“I feel pretty good. It’s good to be back with the guys and feel like you’re a part of the team,” said Marchand, who has missed five of the past seven games after returning for the home-and-home against the Maple Leafs. “It’s frustrating whenever you miss games and you miss time away from the team, but they had a great road trip and they’re playing well. It would be nice to be back in the lineup consistently and be back with the team...it’ll come.”

Here are the projected Bruins line combos and D-pairings vs. the Devils based on practice Tuesday:

Heinen-Bergeron-Pastrnak

DeBrusk-Krejci-Cehlarik

Vatrano-Spooner-Nash/Szwarz

Schaller-Kuraly-Acciari

Beleskey-Marchand-Backes

 
Chara-McAvoy

O’Gara/Postma-Carlo

Grzelcyk-Miller

 
Rask

Khudobin
 

Blakely's takeaways: Stevens downplays Celtics' streak

Blakely's takeaways: Stevens downplays Celtics' streak

Brad Stevens likes the fact that the Celtics have shown an unusually strong resolve this season by consistently finding ways to win on nights when they don’t play their best.
 
It’s to the point now where fans, as well as the players, feel no deficit is too steep to overcome.

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That said, there’s a level of expectations on this team now that you would think would bring about a heightened level of pressure, right?
 
They’ve won 16 in a row, the fourth-longest winning streak in franchise history.
 
Pressure?
 
Not according to Stevens.
 
“Coaching basketball is not pressure,” Stevens told reporters after Monday night’s win. “Playing basketball is not real pressure. Sometimes we overdo this stuff. We’re just trying to prepare well for the next game. That’s all we’ve done, that’s all we’ll continue to do. The streak doesn’t mean anything to me; maybe it does to the guys in the room. But it’s about finding ways to get better and finding ways to get the job done.”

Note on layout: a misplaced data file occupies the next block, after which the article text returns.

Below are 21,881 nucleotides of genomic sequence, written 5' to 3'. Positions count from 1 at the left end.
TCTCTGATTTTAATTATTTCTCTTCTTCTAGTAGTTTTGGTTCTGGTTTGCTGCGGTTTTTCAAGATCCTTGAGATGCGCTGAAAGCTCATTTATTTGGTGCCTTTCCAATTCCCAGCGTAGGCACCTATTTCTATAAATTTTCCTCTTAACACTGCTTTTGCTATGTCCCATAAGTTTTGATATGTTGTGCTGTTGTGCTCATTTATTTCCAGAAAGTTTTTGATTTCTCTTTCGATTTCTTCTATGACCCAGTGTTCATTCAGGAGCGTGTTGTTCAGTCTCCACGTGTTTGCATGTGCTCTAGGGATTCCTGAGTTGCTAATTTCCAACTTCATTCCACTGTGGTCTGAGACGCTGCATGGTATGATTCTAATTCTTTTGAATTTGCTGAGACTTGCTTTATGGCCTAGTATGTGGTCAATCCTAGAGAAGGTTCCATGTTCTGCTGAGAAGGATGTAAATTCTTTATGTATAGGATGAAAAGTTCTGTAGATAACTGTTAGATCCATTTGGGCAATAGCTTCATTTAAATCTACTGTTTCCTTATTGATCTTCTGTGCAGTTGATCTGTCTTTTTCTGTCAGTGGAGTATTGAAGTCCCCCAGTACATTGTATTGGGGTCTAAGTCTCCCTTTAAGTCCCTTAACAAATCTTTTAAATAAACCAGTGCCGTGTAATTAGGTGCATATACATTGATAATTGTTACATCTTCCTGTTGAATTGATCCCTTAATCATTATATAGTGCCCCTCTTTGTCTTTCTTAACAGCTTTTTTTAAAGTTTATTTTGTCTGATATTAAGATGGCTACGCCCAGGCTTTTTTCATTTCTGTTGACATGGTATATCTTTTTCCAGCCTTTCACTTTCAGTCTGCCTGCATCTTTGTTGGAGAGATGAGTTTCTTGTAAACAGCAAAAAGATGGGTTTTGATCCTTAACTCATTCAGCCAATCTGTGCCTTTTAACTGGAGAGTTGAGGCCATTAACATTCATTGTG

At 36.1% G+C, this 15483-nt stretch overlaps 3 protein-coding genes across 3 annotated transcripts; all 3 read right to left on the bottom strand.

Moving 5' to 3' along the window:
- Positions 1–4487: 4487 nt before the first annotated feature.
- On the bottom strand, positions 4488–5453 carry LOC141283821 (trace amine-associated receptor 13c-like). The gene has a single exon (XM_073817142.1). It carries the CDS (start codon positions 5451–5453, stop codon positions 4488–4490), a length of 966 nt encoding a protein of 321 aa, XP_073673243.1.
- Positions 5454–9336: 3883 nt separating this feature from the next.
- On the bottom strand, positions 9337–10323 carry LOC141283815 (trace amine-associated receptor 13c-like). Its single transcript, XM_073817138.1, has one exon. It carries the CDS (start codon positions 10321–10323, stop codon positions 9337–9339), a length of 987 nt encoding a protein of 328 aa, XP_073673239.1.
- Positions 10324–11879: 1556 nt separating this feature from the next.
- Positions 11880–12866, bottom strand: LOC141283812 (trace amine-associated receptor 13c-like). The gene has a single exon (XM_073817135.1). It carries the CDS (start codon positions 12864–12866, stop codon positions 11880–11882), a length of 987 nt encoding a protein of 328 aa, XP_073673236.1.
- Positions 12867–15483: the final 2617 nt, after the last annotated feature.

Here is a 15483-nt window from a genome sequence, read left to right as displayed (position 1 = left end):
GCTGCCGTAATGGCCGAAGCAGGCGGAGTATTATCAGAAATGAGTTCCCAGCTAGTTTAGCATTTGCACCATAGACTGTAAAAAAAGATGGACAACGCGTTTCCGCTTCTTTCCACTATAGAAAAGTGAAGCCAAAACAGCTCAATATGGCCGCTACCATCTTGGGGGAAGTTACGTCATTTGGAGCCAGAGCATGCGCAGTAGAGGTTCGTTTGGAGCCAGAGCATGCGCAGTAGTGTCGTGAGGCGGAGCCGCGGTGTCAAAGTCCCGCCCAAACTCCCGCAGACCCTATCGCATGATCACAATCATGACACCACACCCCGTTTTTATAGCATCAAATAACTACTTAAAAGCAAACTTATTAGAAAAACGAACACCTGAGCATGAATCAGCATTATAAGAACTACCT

Here are five other takeaways from the 110-102 overtime win at Dallas that extended Boston’s winning streak to 16:


 
MARCUS SMART
There may not be a player on this team – maybe in the NBA – that’s more difficult to get a read on, than Marcus Smart. He has been a historically bad shooter throughout his career in Boston. And yet when you look at their 16-game winning streak, he’s one of the main reasons for it. He plays with an edge; he’s gritty and defends at a level that few can match. He makes big plays in big moments. But he's having his worst season ever shooting the ball yet his impact when he’s on the floor has never been greater. So, what do you do if you’re Stevens? You keep playing him. Because as much as his poor shooting hurts the team’s overall scoring, he makes so many clutch plays whether it’s facilitating, defending or – wait for it – making shots. He adds tremendous value to winning, even if his shooting numbers might suggest otherwise.


 
KYRIE FOR MVP?
When you’re getting “M-V-P! M-V-P!” chants on the road, you know you’re ballin’ hard. Kyrie Irving wowed the Dallas crowd with 47 points, 10 of which came in overtime as Boston rallied after facing a double-digit deficit in the fourth quarter. If the numbers continue to climb along with the win total, Irving will continue to cement himself as a top-five MVP candidate. 


 
REBOUNDING
One of the few constants in Boston’s string of success has been their rebounding. Against the Mavericks, the Celtics once again won the battle on the boards, 53-45. And it hasn’t been one or two players, either. Against Dallas, the Celtics had five players grab at least four rebounds with no one securing more than nine. That kind of rebounding balance makes Boston an extremely difficult team to out-work on the glass.
 

AL HORFORD
The scoring punch we’ve come to expect lately from Horford just wasn’t there against Dallas. Instead, he seemed more consumed with getting others (mainly Irving) involved offensively. He missed four of his five shots from the field and scored just three points. But he almost had a double-double in rebounds (eight) and assists (seven) along with blocking a couple of shots. And as always, his plus/minus was among the best on the team with the Celtics being +7 when he was on the floor.
 

FOURTH-QUARTER TATUM
While Irving was delivering one big shot after another down the stretch, one of his running partners in late-game situations this season has been Jayson Tatum. He ranks among the league’s best shooters in the fourth quarter and Monday’s victory only solidified his status. Against the Mavericks, Tatum had six points and was a perfect 3-for-3 from the field. According to NBA.com/stats, Tatum is shooting 64.1 percent in the fourth quarter, which ranks eighth in the NBA among players who take at least two field goal attempts per game in the fourth. Right ahead of him is teammate Marcus Morris (65 percent).